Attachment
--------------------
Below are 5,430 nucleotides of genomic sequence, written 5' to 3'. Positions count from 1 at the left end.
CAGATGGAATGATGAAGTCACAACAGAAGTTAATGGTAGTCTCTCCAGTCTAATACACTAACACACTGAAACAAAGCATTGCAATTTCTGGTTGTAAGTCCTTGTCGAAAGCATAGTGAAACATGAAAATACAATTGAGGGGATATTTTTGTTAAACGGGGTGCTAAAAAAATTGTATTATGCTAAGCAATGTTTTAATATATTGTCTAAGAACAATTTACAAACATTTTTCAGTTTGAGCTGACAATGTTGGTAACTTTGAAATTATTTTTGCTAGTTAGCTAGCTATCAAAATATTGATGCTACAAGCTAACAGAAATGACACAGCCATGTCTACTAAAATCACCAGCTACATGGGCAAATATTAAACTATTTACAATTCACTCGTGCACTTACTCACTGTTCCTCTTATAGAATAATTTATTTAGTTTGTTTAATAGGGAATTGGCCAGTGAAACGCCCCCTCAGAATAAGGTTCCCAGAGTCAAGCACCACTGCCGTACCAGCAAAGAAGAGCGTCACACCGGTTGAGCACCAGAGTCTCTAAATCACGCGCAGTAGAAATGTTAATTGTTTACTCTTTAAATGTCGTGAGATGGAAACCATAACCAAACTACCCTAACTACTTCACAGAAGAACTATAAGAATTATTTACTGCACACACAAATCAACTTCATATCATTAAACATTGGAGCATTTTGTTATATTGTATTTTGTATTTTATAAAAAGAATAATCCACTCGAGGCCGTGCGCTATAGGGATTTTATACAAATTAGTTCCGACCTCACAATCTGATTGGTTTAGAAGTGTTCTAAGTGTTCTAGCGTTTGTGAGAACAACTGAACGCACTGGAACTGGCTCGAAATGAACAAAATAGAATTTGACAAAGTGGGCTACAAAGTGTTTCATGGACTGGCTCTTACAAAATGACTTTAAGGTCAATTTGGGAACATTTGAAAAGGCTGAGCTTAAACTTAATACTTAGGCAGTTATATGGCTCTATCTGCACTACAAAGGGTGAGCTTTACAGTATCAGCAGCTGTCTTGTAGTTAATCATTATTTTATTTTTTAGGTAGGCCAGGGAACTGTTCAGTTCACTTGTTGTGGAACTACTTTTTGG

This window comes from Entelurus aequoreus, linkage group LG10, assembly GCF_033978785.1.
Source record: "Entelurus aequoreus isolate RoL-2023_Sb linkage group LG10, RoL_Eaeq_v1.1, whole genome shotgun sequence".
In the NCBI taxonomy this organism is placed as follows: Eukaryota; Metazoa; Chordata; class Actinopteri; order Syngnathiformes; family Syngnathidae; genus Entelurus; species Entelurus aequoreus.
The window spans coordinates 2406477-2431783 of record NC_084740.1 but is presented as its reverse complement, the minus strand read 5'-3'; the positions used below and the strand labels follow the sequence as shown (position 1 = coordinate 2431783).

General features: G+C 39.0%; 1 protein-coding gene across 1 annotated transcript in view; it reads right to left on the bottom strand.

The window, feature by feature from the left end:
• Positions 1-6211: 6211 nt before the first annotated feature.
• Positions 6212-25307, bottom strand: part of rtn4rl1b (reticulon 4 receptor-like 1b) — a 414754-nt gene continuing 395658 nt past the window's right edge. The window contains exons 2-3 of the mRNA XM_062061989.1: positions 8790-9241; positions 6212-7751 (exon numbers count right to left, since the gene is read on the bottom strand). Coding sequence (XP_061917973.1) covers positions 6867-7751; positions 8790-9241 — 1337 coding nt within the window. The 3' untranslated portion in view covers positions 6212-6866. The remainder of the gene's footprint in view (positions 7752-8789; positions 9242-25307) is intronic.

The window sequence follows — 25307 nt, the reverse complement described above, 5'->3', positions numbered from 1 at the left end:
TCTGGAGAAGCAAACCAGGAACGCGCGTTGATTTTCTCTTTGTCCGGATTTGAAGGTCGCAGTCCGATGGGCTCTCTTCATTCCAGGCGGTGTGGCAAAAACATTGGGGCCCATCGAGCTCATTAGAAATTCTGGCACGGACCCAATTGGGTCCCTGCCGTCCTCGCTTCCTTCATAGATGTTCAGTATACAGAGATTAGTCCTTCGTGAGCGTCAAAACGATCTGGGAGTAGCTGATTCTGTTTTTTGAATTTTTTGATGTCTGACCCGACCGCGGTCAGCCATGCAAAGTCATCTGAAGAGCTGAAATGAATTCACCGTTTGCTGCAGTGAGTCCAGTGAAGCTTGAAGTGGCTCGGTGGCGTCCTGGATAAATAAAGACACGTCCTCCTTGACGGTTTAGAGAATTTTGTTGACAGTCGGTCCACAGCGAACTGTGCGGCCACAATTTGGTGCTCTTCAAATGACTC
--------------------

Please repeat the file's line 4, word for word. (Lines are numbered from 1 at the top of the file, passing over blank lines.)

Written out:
Source record: "Entelurus aequoreus isolate RoL-2023_Sb linkage group LG10, RoL_Eaeq_v1.1, whole genome shotgun sequence".